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Compulsive Number Crunching

In the old days it was easy to track personal expenses. Gasoline for the car was recorded in Moneydance as an transportation:auto:fuel expense. The electric bill was recorded as an household:utilities:electricity expense. And any improvements to the house were tracked in an account for adjusting the basis for some future time when the house might be sold.

Enter the Prius Prime

But things got a little confusing when we purchased our 2017 Prius Prime and switched to an EV Time of Use (EV-TOU) rate plan with our electrical utility.

The most advantageous time to charge a PHEV or battery Electric Vehicle (BEV or EV) is during “super off peak” hours. And for our utility those hours vary based on the day of the week and the month of the year.

In theory the Prius Prime can be programmed to charge on a schedule. In practice our utility’s schedule has cannot be programmed into the Prius Prime. And since the EV range of the Prime is so low, you want to charge it as often as possible. For example, between shopping outings as long as it is between 10 AM and 2 PM on weekdays in April, but not in May. The fix for that was to use a Z-Wave controlled outlet with Home Assistant setting up the schedule.

Unfortunately, there was no good way to measure the power delivered to the Prius Prime. So when asked “how much does it cost to charge?” I had no definitive answer.

On the one hand, the car claimed about 4 mi/kWh and I could guess the EV miles. That gives a total kWh value which, based on the super off peak tariff, we could say those miles cost a certain amount.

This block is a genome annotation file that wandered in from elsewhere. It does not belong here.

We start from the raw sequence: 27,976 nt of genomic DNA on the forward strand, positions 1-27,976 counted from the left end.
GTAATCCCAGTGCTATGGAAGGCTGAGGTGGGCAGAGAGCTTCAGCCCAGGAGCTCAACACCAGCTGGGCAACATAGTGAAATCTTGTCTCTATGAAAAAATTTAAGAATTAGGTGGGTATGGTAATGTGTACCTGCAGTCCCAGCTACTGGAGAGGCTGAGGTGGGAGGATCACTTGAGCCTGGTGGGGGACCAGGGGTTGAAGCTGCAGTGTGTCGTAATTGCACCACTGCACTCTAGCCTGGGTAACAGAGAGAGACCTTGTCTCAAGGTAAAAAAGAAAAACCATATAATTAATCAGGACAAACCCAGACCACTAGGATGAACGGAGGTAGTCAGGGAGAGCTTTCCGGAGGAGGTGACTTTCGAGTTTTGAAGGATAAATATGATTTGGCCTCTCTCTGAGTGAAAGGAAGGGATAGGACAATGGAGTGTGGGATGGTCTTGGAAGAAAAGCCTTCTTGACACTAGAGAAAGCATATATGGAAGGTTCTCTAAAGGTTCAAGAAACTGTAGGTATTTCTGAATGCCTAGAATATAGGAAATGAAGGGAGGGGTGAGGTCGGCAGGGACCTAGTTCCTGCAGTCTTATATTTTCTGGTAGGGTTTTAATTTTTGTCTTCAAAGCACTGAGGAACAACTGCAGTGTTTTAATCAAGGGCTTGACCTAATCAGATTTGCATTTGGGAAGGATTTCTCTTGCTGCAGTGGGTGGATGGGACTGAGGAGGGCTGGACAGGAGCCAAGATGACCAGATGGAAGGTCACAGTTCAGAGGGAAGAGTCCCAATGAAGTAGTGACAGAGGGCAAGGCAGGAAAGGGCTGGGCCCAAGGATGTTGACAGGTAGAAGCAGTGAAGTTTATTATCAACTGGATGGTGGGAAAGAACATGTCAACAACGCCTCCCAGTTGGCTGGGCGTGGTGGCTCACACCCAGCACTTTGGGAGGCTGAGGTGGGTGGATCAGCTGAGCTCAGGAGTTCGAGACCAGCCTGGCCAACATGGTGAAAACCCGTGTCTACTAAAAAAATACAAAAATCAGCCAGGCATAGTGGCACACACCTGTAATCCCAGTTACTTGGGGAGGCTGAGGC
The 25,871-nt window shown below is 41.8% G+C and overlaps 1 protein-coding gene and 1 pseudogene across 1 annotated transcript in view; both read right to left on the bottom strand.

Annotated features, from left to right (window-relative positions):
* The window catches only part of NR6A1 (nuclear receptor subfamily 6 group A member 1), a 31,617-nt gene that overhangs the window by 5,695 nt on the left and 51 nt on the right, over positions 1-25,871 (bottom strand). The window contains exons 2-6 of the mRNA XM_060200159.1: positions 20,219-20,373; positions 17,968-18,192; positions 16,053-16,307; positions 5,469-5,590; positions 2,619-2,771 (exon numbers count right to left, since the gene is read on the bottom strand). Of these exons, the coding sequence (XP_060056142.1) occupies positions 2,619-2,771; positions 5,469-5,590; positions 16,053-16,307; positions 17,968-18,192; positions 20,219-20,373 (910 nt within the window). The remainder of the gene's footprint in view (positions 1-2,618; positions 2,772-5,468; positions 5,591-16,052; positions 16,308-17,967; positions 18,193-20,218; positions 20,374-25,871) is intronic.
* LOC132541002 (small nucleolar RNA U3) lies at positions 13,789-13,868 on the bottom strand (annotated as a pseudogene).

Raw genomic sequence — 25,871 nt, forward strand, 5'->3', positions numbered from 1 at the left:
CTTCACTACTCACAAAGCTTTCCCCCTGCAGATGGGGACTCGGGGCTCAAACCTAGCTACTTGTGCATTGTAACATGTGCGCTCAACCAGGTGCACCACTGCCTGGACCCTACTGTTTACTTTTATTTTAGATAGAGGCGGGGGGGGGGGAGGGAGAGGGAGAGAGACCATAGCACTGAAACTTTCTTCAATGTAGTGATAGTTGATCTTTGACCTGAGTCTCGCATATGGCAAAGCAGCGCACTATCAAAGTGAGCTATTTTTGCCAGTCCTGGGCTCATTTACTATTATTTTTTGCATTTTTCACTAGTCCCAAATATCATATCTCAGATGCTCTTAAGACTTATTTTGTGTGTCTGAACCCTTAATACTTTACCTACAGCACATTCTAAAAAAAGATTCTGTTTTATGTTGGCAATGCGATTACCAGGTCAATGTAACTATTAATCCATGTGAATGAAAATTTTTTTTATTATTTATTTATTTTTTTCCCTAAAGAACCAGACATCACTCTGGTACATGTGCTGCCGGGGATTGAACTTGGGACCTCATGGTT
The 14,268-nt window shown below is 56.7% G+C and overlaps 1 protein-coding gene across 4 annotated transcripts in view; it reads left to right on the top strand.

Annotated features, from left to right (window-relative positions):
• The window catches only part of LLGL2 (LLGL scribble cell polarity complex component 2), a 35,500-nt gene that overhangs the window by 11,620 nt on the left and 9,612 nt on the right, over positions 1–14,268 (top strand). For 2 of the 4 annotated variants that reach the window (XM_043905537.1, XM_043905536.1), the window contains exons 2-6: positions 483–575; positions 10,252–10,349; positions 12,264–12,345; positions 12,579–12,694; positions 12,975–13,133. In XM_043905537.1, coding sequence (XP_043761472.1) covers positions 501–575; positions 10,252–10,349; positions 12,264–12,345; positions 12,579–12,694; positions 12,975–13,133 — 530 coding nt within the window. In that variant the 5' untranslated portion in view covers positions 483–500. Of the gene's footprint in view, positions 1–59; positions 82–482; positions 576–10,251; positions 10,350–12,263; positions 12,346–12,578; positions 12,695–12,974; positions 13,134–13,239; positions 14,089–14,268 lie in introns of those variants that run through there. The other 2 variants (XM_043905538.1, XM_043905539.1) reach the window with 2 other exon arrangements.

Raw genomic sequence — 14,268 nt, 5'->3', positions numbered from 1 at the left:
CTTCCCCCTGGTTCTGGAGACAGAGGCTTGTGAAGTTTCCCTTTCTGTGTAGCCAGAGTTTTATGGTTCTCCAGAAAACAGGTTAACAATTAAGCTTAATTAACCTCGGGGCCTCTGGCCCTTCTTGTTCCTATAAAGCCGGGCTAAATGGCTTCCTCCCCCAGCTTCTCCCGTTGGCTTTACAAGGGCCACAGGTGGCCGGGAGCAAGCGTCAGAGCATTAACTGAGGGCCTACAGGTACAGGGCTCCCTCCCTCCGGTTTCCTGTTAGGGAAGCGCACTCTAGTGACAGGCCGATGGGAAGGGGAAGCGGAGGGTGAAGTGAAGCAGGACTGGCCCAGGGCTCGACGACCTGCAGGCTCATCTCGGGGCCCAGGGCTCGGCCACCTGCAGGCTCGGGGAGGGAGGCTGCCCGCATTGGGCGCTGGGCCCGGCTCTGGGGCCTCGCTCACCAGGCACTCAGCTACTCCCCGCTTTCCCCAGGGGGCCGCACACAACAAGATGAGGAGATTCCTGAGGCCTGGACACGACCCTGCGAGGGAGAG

On the other hand, by going to a TOU rate plan and making some modest lifestyle changes like using delayed start on the dishwasher, our electrical bill actually went down even though we were using a bit more electricity. From that point of view the EV miles on the Prius Prime were free.

In any case, there were no hard measurements to put into the finance tracking program. And that situation lasted until last year.

Preparing for a EV

In researching EVs I became aware that the federal tax credit for residential install of a Electric Vehicle Service Equipment (EVSE) device (a.k.a. charger) was going to expire on December 31, 2021. So we went ahead and installed a ChargePoint Home Flex which is far more than needed for a Prius Prime but is perfect for the new Ioniq 5 that replaced it. One feature of the Home Flex is it knows your electric company’s tariffs so it knows the cheapest time to charge. And it records the kWh and cost of each charging session and can give summaries for each month, etc.

The ChargePoint Home Flex is not smart enough to handle all the details of the utility’s convoluted TOU schedule. But the Ioniq 5 has enough range that we don’t need to charge it every day much less in the middle of the day between errands.

Now the old accounting for fuel with real numbers became possible again. At the end of the month I could look at the ChargePoint app for the home charging cost for the month. Then in Moneydance I add a transfer transaction, decreasing the household:utilities:electricity expense and increasing transportation:auto:fuel expense for cost of the power delivered to the car. Compulsive number crunching “sanity” restored!

Restored, at least, until you factor in electrical costs based on solar.

Rooftop Solar Photovoltaic

In an effort to reduce our carbon footprint we installed a grid tied rooftop solar photovoltaic system in 2021. This is basically an improvement to the house so, under my normal accounting, the after tax credit cost of the system was added to the basis of the house.